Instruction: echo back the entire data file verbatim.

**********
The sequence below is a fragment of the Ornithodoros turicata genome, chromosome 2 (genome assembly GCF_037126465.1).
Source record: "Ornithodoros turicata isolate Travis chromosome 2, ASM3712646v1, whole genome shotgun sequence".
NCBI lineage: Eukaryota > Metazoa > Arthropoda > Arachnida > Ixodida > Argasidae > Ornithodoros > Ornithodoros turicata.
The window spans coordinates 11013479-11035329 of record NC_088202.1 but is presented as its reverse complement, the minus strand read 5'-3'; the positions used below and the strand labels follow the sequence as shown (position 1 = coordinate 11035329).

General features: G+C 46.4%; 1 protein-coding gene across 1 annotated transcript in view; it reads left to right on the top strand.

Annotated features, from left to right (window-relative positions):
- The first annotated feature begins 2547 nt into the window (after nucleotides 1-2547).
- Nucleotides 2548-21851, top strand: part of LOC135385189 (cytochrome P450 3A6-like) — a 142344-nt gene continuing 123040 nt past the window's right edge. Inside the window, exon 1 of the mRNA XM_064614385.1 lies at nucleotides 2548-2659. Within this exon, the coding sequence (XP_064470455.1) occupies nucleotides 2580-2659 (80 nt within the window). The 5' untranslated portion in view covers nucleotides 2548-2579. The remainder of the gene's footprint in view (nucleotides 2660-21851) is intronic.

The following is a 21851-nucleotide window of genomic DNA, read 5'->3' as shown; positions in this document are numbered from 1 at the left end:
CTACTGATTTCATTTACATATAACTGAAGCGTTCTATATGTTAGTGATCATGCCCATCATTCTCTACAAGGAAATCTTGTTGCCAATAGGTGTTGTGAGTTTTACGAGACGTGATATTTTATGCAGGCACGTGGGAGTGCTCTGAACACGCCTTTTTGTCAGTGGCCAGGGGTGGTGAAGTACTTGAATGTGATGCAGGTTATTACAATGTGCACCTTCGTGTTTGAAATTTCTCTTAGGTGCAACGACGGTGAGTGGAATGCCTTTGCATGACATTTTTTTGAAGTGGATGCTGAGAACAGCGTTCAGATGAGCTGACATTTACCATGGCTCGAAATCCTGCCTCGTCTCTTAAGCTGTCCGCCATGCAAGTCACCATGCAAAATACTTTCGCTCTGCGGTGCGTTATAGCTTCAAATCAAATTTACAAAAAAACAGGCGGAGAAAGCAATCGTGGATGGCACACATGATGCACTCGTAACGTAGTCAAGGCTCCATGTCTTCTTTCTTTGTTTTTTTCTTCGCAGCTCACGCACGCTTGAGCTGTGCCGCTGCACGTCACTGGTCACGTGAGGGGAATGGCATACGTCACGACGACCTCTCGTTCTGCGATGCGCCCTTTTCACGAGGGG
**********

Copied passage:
The sequence below is a fragment of the Ornithodoros turicata genome, chromosome 2 (genome assembly GCF_037126465.1).
Source record: "Ornithodoros turicata isolate Travis chromosome 2, ASM3712646v1, whole genome shotgun sequence".
NCBI lineage: Eukaryota > Metazoa > Arthropoda > Arachnida > Ixodida > Argasidae > Ornithodoros > Ornithodoros turicata.
The window spans coordinates 11013479-11035329 of record NC_088202.1 but is presented as its reverse complement, the minus strand read 5'-3'; the positions used below and the strand labels follow the sequence as shown (position 1 = coordinate 11035329).

General features: G+C 46.4%; 1 protein-coding gene across 1 annotated transcript in view; it reads left to right on the top strand.

Annotated features, from left to right (window-relative positions):
- The first annotated feature begins 2547 nt into the window (after nucleotides 1-2547).
- Nucleotides 2548-21851, top strand: part of LOC135385189 (cytochrome P450 3A6-like) — a 142344-nt gene continuing 123040 nt past the window's right edge. Inside the window, exon 1 of the mRNA XM_064614385.1 lies at nucleotides 2548-2659. Within this exon, the coding sequence (XP_064470455.1) occupies nucleotides 2580-2659 (80 nt within the window). The 5' untranslated portion in view covers nucleotides 2548-2579. The remainder of the gene's footprint in view (nucleotides 2660-21851) is intronic.

The following is a 21851-nucleotide window of genomic DNA, read 5'->3' as shown; positions in this document are numbered from 1 at the left end:
CTACTGATTTCATTTACATATAACTGAAGCGTTCTATATGTTAGTGATCATGCCCATCATTCTCTACAAGGAAATCTTGTTGCCAATAGGTGTTGTGAGTTTTACGAGACGTGATATTTTATGCAGGCACGTGGGAGTGCTCTGAACACGCCTTTTTGTCAGTGGCCAGGGGTGGTGAAGTACTTGAATGTGATGCAGGTTATTACAATGTGCACCTTCGTGTTTGAAATTTCTCTTAGGTGCAACGACGGTGAGTGGAATGCCTTTGCATGACATTTTTTTGAAGTGGATGCTGAGAACAGCGTTCAGATGAGCTGACATTTACCATGGCTCGAAATCCTGCCTCGTCTCTTAAGCTGTCCGCCATGCAAGTCACCATGCAAAATACTTTCGCTCTGCGGTGCGTTATAGCTTCAAATCAAATTTACAAAAAAACAGGCGGAGAAAGCAATCGTGGATGGCACACATGATGCACTCGTAACGTAGTCAAGGCTCCATGTCTTCTTTCTTTGTTTTTTTCTTCGCAGCTCACGCACGCTTGAGCTGTGCCGCTGCACGTCACTGGTCACGTGAGGGGAATGGCATACGTCACGACGACCTCTCGTTCTGCGATGCGCCCTTTTCACGAGGGG